WFF Supporter
So many great days this year that it is hard to pick out just one. It started early with a Feb outing to the Grand Coulee area fishing in exceptionally nice weather with numbers of big fish. After 4 months of winter it was exhilarating to be out in the Casa again. Then in March a trip to Coffeepot yielded my best day there ever with a multitude of fish from 17''-23''. I was fishing alone at a favorite spot with no one else around and just couldn't help but catch fish.

One other trip to a zipper lips lake in the basin produced some huge trout early in the season but is all but impossible to access after the water drops in the spring. Hence the big fish and little pressure. It didn't take much to get the fish dialed in but it is a huge lake and I would hate to be on the wrong end of it when the wind came up.

After the Covid hiatus Freestone came over in late July to celebrate our birthdays together and we had some great fishing together. One night we went down to the Pend Oreille river to fish smallmouth and the river was just on fire! We caught numerous fish and often had doubles, hot fishing right up till dark. On another day we fished a small stream that required a lot of bush busting using ultra light fly rods. The fish were for the most part small but the fun was huge. And some big fish were caught also. Using a 60'' Tenkara rod I think I hooked 8 fish out of one hole!

And then we hiked in to fish Washington's newest trout stream-recently exposed after a dam's removal-and caught some beautiful cuttthroat. It was great to fish a stream that hadn't been seen for many decades.

In Sept I spent a few days at Roper's Glen Raven ranch and the fishing was off the charts. We fished 4 lakes in 4 days and had superb fishing in all of them with some fish that jumped over our heads in our pontoon boats! On one day the Cortland Type 5 with the orange depth markers produced an insane number of Lahontan trout once again demonstrating the efficacy of that line. My all time highest producing line after 69 years of fly fishing.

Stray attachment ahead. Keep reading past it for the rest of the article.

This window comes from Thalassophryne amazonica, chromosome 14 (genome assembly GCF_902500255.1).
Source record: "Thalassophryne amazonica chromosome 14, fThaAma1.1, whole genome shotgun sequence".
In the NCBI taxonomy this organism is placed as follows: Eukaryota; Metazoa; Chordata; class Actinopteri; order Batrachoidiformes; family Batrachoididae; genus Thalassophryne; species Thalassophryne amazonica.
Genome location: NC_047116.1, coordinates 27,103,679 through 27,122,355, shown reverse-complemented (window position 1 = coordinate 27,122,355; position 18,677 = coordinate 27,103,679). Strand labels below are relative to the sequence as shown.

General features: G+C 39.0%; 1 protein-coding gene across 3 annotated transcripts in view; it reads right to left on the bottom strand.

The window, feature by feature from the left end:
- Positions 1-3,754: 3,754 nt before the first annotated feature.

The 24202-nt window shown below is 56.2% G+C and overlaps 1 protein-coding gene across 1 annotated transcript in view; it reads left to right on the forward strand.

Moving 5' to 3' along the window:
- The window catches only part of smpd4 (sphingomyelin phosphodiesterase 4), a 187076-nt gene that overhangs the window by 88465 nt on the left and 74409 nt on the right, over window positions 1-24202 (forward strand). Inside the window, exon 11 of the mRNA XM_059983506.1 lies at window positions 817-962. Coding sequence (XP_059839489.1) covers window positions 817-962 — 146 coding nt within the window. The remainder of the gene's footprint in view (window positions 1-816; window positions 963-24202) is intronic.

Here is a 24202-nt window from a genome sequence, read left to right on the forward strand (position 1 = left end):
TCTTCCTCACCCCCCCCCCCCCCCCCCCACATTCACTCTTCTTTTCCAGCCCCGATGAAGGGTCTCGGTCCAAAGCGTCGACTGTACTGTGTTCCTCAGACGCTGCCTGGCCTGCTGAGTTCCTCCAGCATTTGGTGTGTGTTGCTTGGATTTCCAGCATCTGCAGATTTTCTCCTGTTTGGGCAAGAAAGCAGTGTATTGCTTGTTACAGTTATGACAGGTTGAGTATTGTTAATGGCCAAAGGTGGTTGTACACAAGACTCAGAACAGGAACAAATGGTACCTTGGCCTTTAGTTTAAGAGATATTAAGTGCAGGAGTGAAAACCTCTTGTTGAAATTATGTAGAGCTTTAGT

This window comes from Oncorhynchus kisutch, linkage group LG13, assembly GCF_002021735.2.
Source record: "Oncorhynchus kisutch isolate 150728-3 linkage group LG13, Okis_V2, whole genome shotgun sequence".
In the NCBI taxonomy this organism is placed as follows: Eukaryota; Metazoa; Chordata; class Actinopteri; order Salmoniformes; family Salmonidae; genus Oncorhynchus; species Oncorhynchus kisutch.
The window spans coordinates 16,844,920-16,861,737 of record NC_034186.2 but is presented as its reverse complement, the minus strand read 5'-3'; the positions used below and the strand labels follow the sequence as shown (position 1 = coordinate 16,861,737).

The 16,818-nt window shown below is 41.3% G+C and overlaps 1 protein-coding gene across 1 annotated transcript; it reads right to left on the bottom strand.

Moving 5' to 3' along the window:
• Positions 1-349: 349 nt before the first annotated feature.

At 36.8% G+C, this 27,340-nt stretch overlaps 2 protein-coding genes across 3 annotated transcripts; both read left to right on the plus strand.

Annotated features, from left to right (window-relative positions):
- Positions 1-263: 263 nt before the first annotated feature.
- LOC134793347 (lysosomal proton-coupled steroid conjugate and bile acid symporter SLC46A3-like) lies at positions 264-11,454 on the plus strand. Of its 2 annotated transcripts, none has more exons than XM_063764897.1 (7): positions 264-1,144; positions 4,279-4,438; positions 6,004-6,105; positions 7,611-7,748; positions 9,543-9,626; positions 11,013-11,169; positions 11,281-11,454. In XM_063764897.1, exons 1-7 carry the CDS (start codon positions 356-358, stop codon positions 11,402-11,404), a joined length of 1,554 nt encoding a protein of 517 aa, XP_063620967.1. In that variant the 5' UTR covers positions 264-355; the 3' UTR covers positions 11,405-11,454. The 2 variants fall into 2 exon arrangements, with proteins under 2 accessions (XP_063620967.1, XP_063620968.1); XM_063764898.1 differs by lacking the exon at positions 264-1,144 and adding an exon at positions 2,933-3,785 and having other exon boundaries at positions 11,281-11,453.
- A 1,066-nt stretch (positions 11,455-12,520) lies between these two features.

On the trip home i drove 150 miles out of my way to sample a little lake that was said to be loaded with 11'-13'' fish with an occasional 20 incher. After a long drive I finally launched in the afternoon and kicked across the lake. The first fish was a fiesty 16'' that fought bigger than it was and the second fish was over 18''. The drive was worth it as I continued to catch big numbers of good sized rainbows that were often high jumpers. The 11''-13'' fish had grown up! A week of wrenching on big fish finally caught up with me and I took some Back and Body aspirin for the last 100 miles home. A great trip.

October is the end of the line over here as everything closes after Halloween. Fall fishing was really good with trips to some of the usual haunts that hold big fish. One day on an area lake with Krusty was particularly productive for hard pulling rainbows up to 20''. It was surprising inasmuch as the lake is a general regs lake that gets a lot of pressure but the big fish were there and still in good numbers.

Overall it was a wonderful fishing year with bigger than average fish and lots of them. It was over too soon...


Huge Fly Guy
WFF Supporter
The day this happened....


It was a little wet...

Here's one of the two that my buddy got....

I was fooled by two tank pikeminnow...

but was redeemed for sticking it out with two tigers of my own....this little guy thought he was a carp (look at how fat he is!!!)


That was a fun day...

The rule of 2. No more, no less.
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Big Rob

Active Member
Chopaka in Late June with my son and a close friend.
After the first day we got it dialed in. Then it got downright silly.